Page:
So when I spoke that evening to our investment team, I told them how I believed that the success we’ve had has been due in no small part to an abundance mentality. Our team of 22 equity analysts works hard to find companies we can believe in and invest in for the long term. Our 17 credit analysts scour companies’ financials and other information to try to find bonds that represent good value. While we, of course, have stringent risk controls, we’re not afraid to take significant positions in stocks or bonds that we identify as attractive. At Thrivent Asset Management, we don’t view investing from a scarcity mindset: We seek to outperform for you each and every day.
And I’m proud to say we’ve had some success in that regard. Earlier this year, Thomson Reuters Lipper named Thrivent Mutual Funds the “Best Overall Small Fund Family” (under $61 billion) for the third year in a row.
Thomson Reuters Lipper, a widely followed mutual fund rating company, gives awards that recognize consistent, risk-adjusted performance. Thrivent Mid Cap Stock Fund won its Lipper category for multiple time periods. It was number one for the five-year period (out of 290 funds) and ten-year period (out of 196 funds). Congratulations to Brian Flanagan, who has managed our Mid Cap Stock Fund for that entire period and to the rest of the investment team for this extraordinary achievement!
We feel blessed to come to work each day to manage the assets you’ve entrusted to us. We hope that as each of you moves along your own journey to be wise with money, you will view all you have as a blessing as well and share in a mindset of thankfulness, generosity and abundance.
Overall Group Award Methodology: Overall Group Awards are given to the best large and best small fund families separately. Small fund family groups need to have at least 3 distinct portfolios in each of the equity, bond and mixed-asset class groups to qualify for the Overall Group award. For the 2018 Thomson Reuters Lipper Fund Awards (based on three-year period ending 11/30/2017), a small fund family is defined as having assets of $75.3 billion or less. For the 2017 Thomson Reuters Lipper Fund Awards (based on three-year period ending 11/30/2016), a small fund family was defined as having assets of $63.5 billion or less. For the 2016 Award (based on three-year period ending 11/30/2015) it was defined as assets of $57.7 billion or less. Money Market assets are excluded. The Lipper Awards for Best Overall Small Fund Family are based on a review of 30 fund families for 2018, 32 fund families for 2017 and 27 fund families for 2016. The Overall Group award is given to the fund family with the lowest weighted average decile ranking of its respective asset class results based on the Consistent Return (Effective Return) value of the eligible funds per asset class. In cases of identical results, the lower average percentile rank will determine the winner. Sales charges are not taken into consideration. Some Thrivent Mutual Funds may have had fee waivers in effect. If they hadn’t been in effect performance would have been lower. See ThriventFunds.com or the Prospectus for current waiver information. Award for the U.S. Region only.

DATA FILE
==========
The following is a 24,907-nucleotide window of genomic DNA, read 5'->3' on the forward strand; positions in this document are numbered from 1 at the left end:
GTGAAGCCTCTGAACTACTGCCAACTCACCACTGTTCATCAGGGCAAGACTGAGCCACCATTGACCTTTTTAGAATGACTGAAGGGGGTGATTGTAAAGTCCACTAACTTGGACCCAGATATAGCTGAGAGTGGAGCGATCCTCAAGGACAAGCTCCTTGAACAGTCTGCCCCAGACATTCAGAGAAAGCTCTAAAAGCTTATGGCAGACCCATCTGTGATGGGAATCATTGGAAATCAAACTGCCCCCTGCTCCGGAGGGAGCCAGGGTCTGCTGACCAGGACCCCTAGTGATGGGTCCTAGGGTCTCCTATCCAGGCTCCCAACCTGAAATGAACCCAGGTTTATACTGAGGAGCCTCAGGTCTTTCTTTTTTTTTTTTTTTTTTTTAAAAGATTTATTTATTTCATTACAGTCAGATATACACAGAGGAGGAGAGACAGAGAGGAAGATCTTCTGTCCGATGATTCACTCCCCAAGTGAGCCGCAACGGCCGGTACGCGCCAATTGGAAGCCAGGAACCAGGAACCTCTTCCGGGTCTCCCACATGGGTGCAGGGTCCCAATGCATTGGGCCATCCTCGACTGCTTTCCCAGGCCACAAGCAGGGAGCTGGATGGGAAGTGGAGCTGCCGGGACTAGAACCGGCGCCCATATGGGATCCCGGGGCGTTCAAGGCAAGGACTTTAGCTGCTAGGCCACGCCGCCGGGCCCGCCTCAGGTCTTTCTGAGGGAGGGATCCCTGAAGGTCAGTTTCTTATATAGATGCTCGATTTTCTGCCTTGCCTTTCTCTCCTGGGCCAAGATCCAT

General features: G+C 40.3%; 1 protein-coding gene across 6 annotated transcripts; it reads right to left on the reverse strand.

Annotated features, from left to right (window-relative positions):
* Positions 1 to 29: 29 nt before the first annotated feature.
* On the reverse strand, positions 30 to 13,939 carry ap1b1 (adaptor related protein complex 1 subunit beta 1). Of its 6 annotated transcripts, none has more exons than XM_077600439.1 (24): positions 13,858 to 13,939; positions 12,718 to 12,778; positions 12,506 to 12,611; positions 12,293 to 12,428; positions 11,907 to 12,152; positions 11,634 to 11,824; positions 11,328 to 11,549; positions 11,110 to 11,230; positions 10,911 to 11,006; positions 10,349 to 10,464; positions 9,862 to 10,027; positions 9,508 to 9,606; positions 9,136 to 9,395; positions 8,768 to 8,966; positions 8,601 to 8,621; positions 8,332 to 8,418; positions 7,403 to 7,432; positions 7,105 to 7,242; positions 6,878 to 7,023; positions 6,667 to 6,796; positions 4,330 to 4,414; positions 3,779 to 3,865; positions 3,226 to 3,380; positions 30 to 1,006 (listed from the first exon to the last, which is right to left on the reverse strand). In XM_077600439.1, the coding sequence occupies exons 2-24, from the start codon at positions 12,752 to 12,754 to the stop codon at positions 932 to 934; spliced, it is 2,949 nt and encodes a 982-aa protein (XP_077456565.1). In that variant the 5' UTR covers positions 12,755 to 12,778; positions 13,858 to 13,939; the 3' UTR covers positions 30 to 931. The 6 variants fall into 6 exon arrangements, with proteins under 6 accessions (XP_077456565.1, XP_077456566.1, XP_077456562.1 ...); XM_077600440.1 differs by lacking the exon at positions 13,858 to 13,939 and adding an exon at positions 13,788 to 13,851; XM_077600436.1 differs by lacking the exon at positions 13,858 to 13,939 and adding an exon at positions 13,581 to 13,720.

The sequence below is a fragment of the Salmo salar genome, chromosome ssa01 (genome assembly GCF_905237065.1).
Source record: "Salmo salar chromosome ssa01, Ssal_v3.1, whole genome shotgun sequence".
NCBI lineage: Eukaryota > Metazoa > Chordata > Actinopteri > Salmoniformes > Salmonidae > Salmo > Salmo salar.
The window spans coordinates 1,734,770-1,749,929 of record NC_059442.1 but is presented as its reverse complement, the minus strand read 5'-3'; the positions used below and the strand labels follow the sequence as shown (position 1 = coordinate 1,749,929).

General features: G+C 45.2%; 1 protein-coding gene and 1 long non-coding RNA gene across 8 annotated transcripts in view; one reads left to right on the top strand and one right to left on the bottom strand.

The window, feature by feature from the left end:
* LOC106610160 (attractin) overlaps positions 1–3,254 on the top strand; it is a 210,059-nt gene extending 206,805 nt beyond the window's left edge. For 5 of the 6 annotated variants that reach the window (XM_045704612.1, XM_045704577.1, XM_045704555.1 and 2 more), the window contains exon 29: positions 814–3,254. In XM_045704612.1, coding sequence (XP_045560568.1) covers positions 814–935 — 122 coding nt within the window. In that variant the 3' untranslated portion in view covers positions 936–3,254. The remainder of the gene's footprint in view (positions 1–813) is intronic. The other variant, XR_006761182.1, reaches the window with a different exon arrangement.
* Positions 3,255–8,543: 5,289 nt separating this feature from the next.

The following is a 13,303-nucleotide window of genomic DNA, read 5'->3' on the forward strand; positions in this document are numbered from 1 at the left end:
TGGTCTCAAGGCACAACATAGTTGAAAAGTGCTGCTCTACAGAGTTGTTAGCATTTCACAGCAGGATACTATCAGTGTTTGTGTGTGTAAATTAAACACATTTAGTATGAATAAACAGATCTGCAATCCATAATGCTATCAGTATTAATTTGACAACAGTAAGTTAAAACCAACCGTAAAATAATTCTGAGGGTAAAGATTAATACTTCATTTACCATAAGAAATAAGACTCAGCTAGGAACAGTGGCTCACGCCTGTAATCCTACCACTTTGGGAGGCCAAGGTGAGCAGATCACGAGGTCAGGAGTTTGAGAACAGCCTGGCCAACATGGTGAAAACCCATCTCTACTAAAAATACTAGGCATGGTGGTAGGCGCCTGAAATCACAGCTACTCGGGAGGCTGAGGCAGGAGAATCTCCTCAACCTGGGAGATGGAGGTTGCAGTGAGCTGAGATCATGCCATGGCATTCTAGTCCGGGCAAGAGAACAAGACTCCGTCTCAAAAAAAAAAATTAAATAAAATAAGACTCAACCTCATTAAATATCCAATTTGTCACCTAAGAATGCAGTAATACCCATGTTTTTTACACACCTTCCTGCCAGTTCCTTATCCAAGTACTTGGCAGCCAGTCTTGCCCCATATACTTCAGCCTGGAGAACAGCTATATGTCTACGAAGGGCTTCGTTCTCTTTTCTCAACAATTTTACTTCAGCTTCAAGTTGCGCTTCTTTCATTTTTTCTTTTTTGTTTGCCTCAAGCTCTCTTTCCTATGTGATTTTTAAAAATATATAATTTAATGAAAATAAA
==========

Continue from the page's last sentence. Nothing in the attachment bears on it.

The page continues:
Fund award methodology: The highest Lipper Leader for Consistent Return (Effective Return) value within each eligible classification determines the fund classification winner over three, five, or 10 years. Sales charges are not taken into consideration. Award for the U.S. Region only.
Class S shares for Thrivent Mutual Funds have no sales charges.
From Thomson Reuters Lipper Awards, ©2018 Thomson Reuters. All rights reserved. Used by permission and protected by the Copyright Laws of the United States. The printing, copying, redistribution, or retransmission of this Content without express written permission is prohibited.
All data represents past performance. Past performance does not guarantee future results. The investment return and principal value of the investment will fluctuate so that an investor’s shares, when redeemed, may be worth more or less than the original cost. Current performance may be lower or higher than the performance data quoted. See performance results current to the most recent month-end.